By Theodore C. Van Alst Jr.
University of New Mexico Press
The Teddy in Theodore C. Van Alst Jr.’s new short story collection Sacred City has a way of telling a tale that starts here and ends up there after a lot of twists and turns.
Such as in a paragraph, midway through his story “Lamb,” when he is explaining how his family, descendants of converted Indians, would attend St. Margaret Mary’s Catholic Church, up near Touhy and Western.
He starts the paragraph off by mentioning that, one time, as a nine-year-old, he was given some coins to put in the collection plate. He wanted to keep them, but didn’t because he knew his seven-year-old brother would turn him in. And then he relates:
We would walk up Seeley Ave. to get to the church, and on the way there was a picture of a white-white Jesus in the window of this old lady’s apartment. It was the white Jesus with the eyes, the ones that look like a deer’s but really are more like a judgy assistant principal’s.
The brother is terrified of Jesus “with his judgy fingers.” Teddy is terrified of their father—and the tendency of his brother, “a goodie-goodie little shit,” to rat him out. Which leads to the end of the paragraph:
We went to run away once, and as I was walking out the door, blanket, food, spot picked out, he went in to tell my ma goodbye. Jesus.
The full “Lamb” story is the same way, a lot of this direction and that direction. It starts with Teddy, also called Midget, hanging out with JD and some other teenage friends at the apartment of Jimmy1’s family. (Teddy also has friends Jimmy2 and Jimmy3.) He decides he wants to tell them a story:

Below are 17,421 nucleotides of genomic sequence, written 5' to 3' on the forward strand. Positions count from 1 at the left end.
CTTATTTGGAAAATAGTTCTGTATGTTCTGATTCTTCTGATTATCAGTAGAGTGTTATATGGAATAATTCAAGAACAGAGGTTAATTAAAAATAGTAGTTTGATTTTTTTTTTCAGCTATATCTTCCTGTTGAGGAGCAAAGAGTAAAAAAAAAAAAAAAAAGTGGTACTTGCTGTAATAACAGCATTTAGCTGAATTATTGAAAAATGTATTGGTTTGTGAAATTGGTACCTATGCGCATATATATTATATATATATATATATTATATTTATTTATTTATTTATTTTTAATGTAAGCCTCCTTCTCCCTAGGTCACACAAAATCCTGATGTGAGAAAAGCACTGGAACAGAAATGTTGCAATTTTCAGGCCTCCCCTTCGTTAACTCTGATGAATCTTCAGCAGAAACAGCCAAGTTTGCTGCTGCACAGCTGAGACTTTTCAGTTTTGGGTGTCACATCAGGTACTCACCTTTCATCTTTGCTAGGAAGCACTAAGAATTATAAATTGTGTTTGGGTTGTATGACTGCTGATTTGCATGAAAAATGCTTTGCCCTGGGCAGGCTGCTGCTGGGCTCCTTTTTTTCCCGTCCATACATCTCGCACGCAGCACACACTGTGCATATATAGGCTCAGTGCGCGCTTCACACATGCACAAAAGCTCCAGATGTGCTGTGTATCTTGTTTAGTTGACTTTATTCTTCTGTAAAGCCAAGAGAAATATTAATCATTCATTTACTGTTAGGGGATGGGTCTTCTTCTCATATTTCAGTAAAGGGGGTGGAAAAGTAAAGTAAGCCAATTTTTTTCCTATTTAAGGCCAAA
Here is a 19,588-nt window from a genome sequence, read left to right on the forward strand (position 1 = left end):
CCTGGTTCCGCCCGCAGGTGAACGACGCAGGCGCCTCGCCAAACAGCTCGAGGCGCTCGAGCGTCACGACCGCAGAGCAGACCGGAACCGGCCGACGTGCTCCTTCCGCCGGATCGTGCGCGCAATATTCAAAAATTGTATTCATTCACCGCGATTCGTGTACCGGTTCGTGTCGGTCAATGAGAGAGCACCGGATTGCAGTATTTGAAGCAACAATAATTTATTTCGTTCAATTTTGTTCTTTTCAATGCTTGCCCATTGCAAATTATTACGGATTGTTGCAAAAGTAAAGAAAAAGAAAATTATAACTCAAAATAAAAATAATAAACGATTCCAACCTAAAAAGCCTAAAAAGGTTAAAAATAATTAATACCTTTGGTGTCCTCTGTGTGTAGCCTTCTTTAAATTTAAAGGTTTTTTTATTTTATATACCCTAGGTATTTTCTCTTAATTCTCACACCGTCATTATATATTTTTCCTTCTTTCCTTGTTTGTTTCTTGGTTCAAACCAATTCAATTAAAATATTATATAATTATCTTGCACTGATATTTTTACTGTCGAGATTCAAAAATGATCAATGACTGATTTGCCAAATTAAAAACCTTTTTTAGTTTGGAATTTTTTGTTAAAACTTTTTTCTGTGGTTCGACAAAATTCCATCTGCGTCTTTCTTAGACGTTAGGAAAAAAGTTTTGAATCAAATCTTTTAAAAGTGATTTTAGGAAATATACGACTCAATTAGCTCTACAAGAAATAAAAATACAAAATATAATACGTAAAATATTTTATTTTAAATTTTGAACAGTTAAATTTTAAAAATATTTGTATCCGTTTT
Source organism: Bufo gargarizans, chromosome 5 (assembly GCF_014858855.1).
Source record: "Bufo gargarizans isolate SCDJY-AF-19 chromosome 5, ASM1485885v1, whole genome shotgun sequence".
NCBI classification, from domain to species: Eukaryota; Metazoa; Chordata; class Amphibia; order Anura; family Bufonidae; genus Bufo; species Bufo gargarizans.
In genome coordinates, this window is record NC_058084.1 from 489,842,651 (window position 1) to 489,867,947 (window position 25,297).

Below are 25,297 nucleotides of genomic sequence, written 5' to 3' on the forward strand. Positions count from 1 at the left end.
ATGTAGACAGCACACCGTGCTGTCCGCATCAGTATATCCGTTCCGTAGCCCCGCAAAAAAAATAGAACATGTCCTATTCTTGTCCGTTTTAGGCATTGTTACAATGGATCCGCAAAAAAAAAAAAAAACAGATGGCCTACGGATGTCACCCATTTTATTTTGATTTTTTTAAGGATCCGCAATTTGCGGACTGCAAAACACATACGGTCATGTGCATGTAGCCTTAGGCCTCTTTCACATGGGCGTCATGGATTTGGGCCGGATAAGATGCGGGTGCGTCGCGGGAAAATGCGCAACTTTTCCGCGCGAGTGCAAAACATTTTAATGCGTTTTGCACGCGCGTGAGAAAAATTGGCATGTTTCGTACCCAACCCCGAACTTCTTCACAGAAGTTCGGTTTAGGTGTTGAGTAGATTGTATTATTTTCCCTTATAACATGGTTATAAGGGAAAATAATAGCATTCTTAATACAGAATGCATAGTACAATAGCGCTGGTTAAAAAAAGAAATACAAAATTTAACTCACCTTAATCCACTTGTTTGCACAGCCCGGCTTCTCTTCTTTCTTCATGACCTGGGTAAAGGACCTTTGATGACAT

Teddy and JD are in the living room of an apartment, looking for stuff to steal. Well, that, and JD has made himself a bologna and cheese sandwich. “I forgot he ate a sandwich every time he did a burglary. Ya poor-ass bastard. Some of these white boys are hardcore.”
And, now, as he always does during a burglary, JD is taking a shit.
It’s at this point that Teddy goes on that tangent about going to church and walking past the “white-white Jesus.”
And, then, well, the burglary goes bad in 18 different ways, but not before Teddy tries to visualize the life of the people who live in the apartment, “a sad couple,” who, he is sure, would benefit if he set fire to all their stuff and burn out their crappy memories and “make them make some new ones, remember life is short and that’s why it’s so precious.” But he decides against it, figuring they’d just go out and buy the same old crappy stuff.
And, then, well, a lot happens.
An Electric Nervy-ness
Sacred City, with its 23 stories, is a lot like “Lamb” and a lot like that church paragraph.
As a storyteller, Van Alst has a restless vigorous intelligence. His refusal to tell a story in a straight line is rooted in a hyper-awareness of the interconnections of things, of people, of actions and accidents, of past and present and what will come.
There’s a jumpiness to his prose, an electric nervy-ness. It crackles with hard-and-fast realities, with facts, set amid a baseline of context, of history, of geography, very local geography.
Such as the Rogers Park of the 1980s where Teddy is a teenager, chilling at Pottawattomie Park on Rogers Avenue, taking part with the Simon City Royals in dustups with other neighborhood gangs that usually don’t involve guns, shoplifting in the Zayre’s (today the Chicago Math and Science Academy) and dining on a tuna melt deluxe at the Gold Coin Coffee Shop on the southwest corner of Howard and Clark (now a small park).
Anyone familiar with Rogers Park will recognize the physical landscape in which Teddy operates, even though some of the landmarks of his generation have disappeared.